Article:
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The Great Crossover Potential

The Sugarcubes

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Album Review

The Sugarcubes were one of the great cult bands of collegiate rock, not only because they had a distinctive sound, but because they were so damn weird. They sounded like nothing else in the late '80s/early '90s or anything that came before, creating an unusual hybrid of pop, dance, and the avant-garde. So rabid was their cult that some critics said they could cross over into the mainstream, yet that never really happened, despite their strong English following. However, that notion gives the title to their best-of collection, The Great Crossover Potential. The 14-track compilation proves that they could never really have crossed over, mainly because their pop sense is quirky and they're often an acquired taste. Björk, of course, wound up being a pop star with equally ambitious music, and while her talent is apparent here, it's often submerged by Einar's excruciatingly ridiculous showboating. Einar was often overbearing on the Sugarcubes albums (particularly toward the end of their career), and it is true that he's less irritating here than on the proper records, but casual fans should be aware that The Great Crossover Potential is only slightly less uneven than the actual albums, with the exception of the remarkable debut, Life's Too Good. The collection, however, remains a nice way to round up the highlights, particularly those from Here Today, Tomorrow Next Week! and Stick Around for Joy.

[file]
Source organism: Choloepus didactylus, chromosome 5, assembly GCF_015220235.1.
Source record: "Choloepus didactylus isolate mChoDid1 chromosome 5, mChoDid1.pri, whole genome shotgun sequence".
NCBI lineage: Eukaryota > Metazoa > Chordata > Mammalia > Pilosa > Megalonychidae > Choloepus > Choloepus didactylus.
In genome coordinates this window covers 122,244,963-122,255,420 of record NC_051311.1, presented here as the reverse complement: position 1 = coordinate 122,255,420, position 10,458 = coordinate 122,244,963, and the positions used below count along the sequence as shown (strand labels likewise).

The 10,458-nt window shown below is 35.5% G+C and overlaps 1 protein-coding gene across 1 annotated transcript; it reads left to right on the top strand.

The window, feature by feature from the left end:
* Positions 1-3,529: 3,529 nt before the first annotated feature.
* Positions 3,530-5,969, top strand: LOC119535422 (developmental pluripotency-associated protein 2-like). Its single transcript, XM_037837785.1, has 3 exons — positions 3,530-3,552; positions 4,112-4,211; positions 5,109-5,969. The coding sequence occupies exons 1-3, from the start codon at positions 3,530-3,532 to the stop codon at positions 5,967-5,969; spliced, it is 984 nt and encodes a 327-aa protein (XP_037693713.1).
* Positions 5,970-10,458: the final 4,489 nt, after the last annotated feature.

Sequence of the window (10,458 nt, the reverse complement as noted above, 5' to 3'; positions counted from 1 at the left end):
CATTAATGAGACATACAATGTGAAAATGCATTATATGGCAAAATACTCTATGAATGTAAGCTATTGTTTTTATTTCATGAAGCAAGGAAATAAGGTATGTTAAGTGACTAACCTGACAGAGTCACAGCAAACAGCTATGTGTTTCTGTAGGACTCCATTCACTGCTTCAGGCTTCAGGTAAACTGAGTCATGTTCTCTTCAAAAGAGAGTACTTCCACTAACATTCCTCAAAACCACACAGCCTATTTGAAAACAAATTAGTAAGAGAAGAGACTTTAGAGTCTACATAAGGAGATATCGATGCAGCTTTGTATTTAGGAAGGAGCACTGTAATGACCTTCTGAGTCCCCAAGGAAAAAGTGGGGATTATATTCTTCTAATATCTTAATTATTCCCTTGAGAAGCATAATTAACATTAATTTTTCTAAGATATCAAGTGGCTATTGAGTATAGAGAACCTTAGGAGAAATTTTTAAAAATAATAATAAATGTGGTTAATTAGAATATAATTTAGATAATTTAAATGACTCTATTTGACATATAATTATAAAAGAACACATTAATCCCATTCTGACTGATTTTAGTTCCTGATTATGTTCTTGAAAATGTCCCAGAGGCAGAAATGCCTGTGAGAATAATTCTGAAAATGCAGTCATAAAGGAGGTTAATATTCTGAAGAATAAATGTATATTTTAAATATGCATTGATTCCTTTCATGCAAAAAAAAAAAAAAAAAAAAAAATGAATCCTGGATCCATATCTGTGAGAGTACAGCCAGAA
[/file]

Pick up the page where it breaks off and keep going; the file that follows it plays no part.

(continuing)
Biography

Formed: 1986 in Reykjavik, Iceland

Genre: Alternative

Years Active: '80s, '90s

The Sugarcubes were the biggest group ever to emerge from Iceland, which helps explain their off-kilter sense of melody. Their 1988 debut, Life's Too Good, attracted terrific reviews and became a college radio...
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The Great Crossover Potential, The Sugarcubes
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